year to learn and I thought I’m about to end up you know
playing a piano bar someplace or playing while you
shop, or whatever. And so, I wondered back with
no major and I took a class in international politics. It was taught by a man
named Josef Korbel, he was Madeleine Albright’s
father and all of a sudden I knew
what I wanted to be. I wanted to study things
Soviet, East European, diplomacy, international and that kicked me
then into international politics as a major and ultimately
as a degree.>>David Rubenstein: And Madeleine
Albright is telling the story that her father once said that
his favorite student was you.>>Condoleezza Rice: Yeah, yeah.>>David Rubenstein:
And she was surprised that you had been his student, she
hadn’t known that for a long time.>>Condoleezza Rice:
That’s right, yeah, yeah.>>David Rubenstein: So you started
your academic career at Stanford and then ultimately you got involved in the George Herbert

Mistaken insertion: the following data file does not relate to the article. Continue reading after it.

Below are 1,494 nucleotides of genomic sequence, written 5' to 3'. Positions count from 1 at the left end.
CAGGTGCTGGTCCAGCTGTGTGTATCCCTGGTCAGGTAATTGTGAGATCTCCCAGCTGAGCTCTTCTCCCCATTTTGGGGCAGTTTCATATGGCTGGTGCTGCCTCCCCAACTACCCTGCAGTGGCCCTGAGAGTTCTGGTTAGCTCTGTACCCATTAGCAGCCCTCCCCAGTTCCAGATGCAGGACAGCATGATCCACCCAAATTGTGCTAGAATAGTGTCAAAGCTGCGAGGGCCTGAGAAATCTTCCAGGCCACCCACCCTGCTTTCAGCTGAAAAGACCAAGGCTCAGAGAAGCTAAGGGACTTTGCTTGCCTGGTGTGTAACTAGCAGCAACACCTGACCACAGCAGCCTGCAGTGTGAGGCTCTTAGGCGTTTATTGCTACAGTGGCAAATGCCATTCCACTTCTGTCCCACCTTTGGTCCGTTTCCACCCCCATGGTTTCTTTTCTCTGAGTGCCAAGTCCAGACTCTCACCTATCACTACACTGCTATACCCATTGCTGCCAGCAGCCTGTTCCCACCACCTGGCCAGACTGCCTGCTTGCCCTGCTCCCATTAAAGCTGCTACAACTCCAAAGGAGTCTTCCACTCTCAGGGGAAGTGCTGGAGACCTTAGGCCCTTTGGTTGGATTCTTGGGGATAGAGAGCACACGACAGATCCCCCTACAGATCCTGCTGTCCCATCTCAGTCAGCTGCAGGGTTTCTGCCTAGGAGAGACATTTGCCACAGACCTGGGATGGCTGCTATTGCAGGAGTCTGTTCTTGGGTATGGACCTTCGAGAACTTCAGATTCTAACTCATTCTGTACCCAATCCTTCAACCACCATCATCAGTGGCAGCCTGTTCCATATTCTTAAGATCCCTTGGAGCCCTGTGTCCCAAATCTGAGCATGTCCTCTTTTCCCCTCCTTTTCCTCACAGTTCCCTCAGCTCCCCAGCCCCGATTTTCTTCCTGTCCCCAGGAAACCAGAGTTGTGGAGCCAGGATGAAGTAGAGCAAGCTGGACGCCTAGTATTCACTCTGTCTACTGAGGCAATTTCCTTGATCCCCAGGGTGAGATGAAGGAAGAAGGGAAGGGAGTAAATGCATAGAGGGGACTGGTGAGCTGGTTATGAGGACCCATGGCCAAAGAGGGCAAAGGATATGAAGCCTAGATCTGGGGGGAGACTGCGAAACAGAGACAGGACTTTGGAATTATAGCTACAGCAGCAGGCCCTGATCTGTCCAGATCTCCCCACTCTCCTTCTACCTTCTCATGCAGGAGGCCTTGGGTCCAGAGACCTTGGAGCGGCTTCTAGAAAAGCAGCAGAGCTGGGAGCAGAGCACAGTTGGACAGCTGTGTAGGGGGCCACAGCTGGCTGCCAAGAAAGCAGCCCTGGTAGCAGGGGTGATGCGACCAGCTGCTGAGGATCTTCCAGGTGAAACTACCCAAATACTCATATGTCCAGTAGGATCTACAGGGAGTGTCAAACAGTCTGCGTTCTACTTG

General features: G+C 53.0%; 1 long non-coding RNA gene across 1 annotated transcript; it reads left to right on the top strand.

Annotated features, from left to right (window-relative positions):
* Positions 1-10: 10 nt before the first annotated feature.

Walker Bush administration.>>Condoleezza Rice: Yes.>>David Rubenstein: You served on
the National Security Council staff?>>Condoleezza Rice: Yes. I got involved and it’s
a really important story because there’s this notion that we sometimes have,
I got there on my own. Nobody gets there on their
own, there’s always somebody who is advocating for you, working
for you, and for me Brent Scowcroft who I had been national security
advisor to, to Gerald Ford, came out to Stanford to give a talk, and I was a second-year
professor at Stanford. And he got to know me and he said
I want to get to know you better. I like your work. I was sort of getting
known for my work on the Soviet military
of all things. And so he started taking
me to conferences like the Aspen Strategy Group and he
really mentored me into the field. And I often say there’s